ARLINGTON, Texas – Five years ago today, a closer was born.
The Red Sox entered the 2006 season trying to gauge whether 2004 postseason hero Keith Foulke, after struggling through and then missing much of 2005 with bad knees, could regain his form. They received their answer in spring training and then the first game of the regular season against the Rangers, when Foulke had nothing while giving up a run on two hits in a garbage-time inning of the Sox’ 7-3 win.
And so, as the Sox prepared for their third game of the season at the Ballpark in Arlington on April 5, 2006, manager Terry Francona made a bold gambit. If the opportunity presented itself, he would entrust a save situation to rookie Jonathan Papelbon.
“I think we knew what we thought Pap could be or we wouldn’t have done it,” Francona recalled this weekend. “If there’s a veteran, I’m going to err on the side of caution. But I think we knew what we had with Pap.”
Papelbon had made a strong impression after a mid-year call-up in 2005. He had a 2.65 ERA and struck out a batter an inning that year, mostly as a setup man. Then, against the White Sox in the Division Series, he delivered four overpowering shutout innings in the playoffs.
The 25-year-old, the Sox concluded, had the lightning arm, the explosive fastball and the fearlessness to take command of the ninth if Foulke faltered.
And so, prior to that game against the Rangers, Francona had three conversations. First, in deference to what Foulke had done for the Sox, the manager talked to the veteran.
“We had a guy who had put us on his shoulders in the playoffs, so I think you have to be respectful of what you say,” recalled Francona. “But I had talked to Foulkie enough that he knew where things were.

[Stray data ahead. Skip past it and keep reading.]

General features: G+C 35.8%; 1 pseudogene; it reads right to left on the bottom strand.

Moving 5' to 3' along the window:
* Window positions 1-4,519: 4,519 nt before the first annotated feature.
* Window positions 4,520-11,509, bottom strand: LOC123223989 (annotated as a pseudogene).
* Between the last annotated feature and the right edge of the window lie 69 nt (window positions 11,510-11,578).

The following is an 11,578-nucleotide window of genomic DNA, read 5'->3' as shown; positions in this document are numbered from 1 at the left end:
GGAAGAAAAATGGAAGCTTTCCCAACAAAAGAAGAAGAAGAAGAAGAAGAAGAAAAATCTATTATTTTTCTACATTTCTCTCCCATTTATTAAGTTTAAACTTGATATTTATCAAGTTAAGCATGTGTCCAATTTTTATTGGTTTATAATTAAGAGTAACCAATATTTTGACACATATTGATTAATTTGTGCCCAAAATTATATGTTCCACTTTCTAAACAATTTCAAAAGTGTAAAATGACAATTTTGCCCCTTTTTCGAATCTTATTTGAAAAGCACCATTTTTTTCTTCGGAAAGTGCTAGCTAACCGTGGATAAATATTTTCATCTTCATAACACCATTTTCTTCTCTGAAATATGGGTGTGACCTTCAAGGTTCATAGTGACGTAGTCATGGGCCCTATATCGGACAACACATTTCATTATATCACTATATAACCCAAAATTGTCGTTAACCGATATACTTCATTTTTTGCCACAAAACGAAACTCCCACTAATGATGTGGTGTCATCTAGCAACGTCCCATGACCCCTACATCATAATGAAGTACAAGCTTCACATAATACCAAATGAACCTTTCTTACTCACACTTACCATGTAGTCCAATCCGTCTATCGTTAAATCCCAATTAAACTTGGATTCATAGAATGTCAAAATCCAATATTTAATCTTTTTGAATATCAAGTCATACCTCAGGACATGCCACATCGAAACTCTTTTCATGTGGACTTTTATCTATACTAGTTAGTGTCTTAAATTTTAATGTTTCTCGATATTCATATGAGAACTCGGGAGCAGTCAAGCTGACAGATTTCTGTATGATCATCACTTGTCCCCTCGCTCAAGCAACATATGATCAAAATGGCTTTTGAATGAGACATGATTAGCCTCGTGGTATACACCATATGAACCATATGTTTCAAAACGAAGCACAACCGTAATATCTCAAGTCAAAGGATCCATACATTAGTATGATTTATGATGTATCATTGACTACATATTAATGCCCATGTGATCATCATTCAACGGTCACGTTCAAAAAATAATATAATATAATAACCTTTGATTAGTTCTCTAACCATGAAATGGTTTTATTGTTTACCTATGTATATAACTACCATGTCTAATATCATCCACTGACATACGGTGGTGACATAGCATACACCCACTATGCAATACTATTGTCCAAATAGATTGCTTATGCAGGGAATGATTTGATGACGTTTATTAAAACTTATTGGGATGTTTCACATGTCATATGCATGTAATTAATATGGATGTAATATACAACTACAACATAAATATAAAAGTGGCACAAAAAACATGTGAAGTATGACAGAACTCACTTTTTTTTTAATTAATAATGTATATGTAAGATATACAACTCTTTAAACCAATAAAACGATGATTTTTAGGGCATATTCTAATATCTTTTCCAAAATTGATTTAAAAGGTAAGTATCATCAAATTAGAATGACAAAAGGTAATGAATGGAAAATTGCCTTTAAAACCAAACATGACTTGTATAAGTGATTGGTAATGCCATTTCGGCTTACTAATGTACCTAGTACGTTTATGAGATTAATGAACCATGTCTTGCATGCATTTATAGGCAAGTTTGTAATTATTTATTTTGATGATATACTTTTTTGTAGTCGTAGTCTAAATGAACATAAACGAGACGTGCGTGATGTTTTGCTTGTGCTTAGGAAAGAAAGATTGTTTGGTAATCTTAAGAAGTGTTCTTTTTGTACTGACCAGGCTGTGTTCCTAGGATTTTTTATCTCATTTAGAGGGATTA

“I remember I had said something to Foulkie that night. I said, ‘I just want to give you a head’s up. If we get into this situation, I’m going to go to Pap.’”
Foulke was not under any delusions. He knew that he had never been the same since the 102-inning workload he delivered for the Sox in 2004 — a 2.17 ERA in 83 regular season innings, followed by a 1.42 ERA in 19 more playoff innings, including an incredible run in which he threw 100 pitches over a three-day, three-game stretch in the ALCS against the Yankees.
He was still trying to work his way back to health at that stage, and didn’t try to fight Francona when the news was delivered. Foulke would never again record a save for the Sox, and he had just one more save in the remaining 74 contests of his career.
Francona’s next conversation was not planned. He was making his usual rounds to touch base with his players in the outfield during batting practice. As he chatted with Curt Schilling, the manager revealed the planned change.
“I was telling him, ‘I’m thinking about going to Pap,’” Francona recalled. “Schill goes, ‘You better be right. You sure you know what you’re doing?’”
But Francona had no doubt about how he wanted to proceed. And so, there was a final conversation with the person who was about to move from middle relief to a game-ending phenomenon.
“About 30 minutes before game time, Tito just called me into the office and said he thought long and hard about, starting the season off, who was going to close, and we decided on you,” Papelbon remembered. “We want to give you the chance to start shutting the door in the ninth. Just go out there and do the best you can.”
Immediately, the excitement level for Papelbon ratcheted up as he got ready for the game. But he remained focused. He had been a closer in college at Mississippi State and understood the process that he needed to follow to prepare for the game.
“I knew, kind of, what to expect,” said Papelbon. “I had closed at the Triple-A level and I had closed in college. It wasn’t going into the game blind. I just remember that day doing what I knew to do.”
In Josh Beckett’s Red Sox debut, the Rangers scored a first-inning run and no more. The Sox finally plated a pair of runs in the seventh inning, putting Beckett in position for the win.
Setup man Mike Timlin, who had closed for the Sox at the end of 2005, survived a rocky eighth inning, with Mark Teixeira getting gunned down at the plate when trying to score from second on a one-out single. And so, with the Sox clinging to a 2-1 lead over the Rangers in the bottom of the ninth, the bullpen door swung open and Papelbon started sprinting to the mound, electricity jolting through him.